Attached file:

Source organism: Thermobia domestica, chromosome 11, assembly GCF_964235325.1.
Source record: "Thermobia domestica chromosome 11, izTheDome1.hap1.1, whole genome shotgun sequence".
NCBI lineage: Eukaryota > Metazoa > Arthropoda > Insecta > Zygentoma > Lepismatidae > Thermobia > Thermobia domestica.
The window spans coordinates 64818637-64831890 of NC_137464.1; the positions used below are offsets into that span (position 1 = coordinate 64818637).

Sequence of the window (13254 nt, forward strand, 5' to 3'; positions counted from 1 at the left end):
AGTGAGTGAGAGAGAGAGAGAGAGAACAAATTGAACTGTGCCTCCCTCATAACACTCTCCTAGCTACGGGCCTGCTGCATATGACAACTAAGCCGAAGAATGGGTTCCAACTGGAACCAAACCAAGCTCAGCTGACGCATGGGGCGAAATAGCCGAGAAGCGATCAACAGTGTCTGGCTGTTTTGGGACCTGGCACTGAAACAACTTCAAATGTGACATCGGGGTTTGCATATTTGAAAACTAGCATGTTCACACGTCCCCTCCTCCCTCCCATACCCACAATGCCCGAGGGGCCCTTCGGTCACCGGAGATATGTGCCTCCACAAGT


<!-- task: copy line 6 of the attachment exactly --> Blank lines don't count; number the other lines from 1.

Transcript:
AGTGAGTGAGAGAGAGAGAGAGAGAACAAATTGAACTGTGCCTCCCTCATAACACTCTCCTAGCTACGGGCCTGCTGCATATGACAACTAAGCCGAAGAATGGGTTCCAACTGGAACCAAACCAAGCTCAGCTGACGCATGGGGCGAAATAGCCGAGAAGCGATCAACAGTGTCTGGCTGTTTTGGGACCTGGCACTGAAACAACTTCAAATGTGACATCGGGGTTTGCATATTTGAAAACTAGCATGTTCACACGTCCCCTCCTCCCTCCCATACCCACAATGCCCGAGGGGCCCTTCGGTCACCGGAGATATGTGCCTCCACAAGT